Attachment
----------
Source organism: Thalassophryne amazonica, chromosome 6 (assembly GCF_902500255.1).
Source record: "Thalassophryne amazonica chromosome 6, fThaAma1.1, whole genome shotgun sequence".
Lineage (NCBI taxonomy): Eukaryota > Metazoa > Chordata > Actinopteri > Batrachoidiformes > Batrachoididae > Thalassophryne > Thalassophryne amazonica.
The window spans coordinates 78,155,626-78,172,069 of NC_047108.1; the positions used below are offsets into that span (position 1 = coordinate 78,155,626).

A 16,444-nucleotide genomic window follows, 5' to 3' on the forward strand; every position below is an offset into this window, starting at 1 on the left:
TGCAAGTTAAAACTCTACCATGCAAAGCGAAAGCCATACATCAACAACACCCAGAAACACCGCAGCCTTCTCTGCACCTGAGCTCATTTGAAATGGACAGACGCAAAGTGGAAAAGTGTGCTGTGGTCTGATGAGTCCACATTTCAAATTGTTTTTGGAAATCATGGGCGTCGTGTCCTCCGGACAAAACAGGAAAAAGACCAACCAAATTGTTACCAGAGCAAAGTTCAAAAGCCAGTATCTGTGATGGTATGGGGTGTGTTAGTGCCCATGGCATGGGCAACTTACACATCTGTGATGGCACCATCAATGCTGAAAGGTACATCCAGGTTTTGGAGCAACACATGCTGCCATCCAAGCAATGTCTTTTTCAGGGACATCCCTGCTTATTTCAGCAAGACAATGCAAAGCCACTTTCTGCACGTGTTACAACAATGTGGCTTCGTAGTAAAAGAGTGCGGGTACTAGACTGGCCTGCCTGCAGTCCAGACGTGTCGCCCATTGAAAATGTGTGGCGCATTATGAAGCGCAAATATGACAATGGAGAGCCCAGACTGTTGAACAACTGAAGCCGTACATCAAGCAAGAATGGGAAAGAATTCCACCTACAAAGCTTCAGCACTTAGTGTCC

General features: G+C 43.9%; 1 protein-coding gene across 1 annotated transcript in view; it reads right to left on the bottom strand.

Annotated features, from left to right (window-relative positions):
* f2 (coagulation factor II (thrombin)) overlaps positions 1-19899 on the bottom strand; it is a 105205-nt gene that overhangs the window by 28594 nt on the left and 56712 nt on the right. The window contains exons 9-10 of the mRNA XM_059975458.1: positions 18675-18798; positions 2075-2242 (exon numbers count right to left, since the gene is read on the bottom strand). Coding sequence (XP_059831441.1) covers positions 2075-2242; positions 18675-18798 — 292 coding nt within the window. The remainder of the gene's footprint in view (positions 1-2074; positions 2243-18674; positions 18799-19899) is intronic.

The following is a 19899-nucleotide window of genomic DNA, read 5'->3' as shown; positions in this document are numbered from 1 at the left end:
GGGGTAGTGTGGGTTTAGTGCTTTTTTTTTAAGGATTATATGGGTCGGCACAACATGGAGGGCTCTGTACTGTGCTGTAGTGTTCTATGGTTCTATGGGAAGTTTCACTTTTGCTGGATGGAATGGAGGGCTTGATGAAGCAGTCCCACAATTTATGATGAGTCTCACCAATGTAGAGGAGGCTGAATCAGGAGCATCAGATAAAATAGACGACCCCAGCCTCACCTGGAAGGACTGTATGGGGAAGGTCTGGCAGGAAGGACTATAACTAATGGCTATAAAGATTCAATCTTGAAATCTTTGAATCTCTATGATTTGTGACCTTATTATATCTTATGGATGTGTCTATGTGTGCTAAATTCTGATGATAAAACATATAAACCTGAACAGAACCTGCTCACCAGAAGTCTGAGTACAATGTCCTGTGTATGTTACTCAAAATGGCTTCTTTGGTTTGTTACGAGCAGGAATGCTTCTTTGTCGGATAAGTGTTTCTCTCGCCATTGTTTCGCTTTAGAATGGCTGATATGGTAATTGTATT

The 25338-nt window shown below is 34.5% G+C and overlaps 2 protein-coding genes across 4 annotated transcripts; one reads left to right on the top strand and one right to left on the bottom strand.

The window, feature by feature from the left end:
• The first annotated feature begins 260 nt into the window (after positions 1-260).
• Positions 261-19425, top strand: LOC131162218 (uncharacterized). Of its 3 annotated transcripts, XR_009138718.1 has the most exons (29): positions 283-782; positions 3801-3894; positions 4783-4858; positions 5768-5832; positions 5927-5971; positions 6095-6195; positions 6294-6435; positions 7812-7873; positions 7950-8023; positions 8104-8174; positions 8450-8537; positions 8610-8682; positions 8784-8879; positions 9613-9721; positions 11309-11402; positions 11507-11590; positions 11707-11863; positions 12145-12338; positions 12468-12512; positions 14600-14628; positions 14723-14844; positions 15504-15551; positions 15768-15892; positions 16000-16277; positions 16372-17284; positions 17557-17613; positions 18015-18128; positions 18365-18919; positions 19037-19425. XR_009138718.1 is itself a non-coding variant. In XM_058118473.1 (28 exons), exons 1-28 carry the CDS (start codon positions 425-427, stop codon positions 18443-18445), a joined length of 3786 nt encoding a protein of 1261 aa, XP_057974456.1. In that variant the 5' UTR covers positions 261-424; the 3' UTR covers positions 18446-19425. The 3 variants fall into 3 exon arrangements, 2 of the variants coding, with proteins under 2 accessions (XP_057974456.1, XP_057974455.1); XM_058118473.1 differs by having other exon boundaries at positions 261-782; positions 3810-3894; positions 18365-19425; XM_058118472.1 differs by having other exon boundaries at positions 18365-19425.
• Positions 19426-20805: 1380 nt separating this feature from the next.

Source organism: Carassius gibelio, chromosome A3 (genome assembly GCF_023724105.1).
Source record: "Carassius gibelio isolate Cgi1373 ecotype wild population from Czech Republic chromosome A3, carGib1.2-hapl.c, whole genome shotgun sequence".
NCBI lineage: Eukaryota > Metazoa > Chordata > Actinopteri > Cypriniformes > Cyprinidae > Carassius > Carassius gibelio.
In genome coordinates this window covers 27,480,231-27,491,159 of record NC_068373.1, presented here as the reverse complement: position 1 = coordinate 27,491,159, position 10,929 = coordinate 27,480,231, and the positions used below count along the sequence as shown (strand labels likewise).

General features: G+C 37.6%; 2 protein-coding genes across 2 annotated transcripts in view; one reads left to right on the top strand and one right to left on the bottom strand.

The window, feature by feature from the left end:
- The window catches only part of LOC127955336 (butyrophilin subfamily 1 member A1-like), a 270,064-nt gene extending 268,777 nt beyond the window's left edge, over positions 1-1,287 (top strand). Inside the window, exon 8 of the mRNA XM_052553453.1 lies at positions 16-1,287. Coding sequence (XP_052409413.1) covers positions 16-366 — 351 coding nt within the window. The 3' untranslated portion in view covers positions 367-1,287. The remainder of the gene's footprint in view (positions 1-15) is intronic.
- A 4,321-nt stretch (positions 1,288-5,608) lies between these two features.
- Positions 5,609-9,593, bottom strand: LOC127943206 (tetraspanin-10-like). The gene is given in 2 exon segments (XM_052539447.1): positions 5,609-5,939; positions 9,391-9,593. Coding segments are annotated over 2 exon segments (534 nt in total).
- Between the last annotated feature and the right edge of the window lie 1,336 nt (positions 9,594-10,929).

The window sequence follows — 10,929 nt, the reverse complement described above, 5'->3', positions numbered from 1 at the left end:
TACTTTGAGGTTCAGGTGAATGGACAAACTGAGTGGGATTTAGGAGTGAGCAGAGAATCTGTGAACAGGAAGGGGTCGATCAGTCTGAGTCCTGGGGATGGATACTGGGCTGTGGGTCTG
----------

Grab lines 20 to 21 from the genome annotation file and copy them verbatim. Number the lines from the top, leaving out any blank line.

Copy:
In genome coordinates this window covers 27,480,231-27,491,159 of record NC_068373.1, presented here as the reverse complement: position 1 = coordinate 27,491,159, position 10,929 = coordinate 27,480,231, and the positions used below count along the sequence as shown (strand labels likewise).

General features: G+C 37.6%; 2 protein-coding genes across 2 annotated transcripts in view; one reads left to right on the top strand and one right to left on the bottom strand.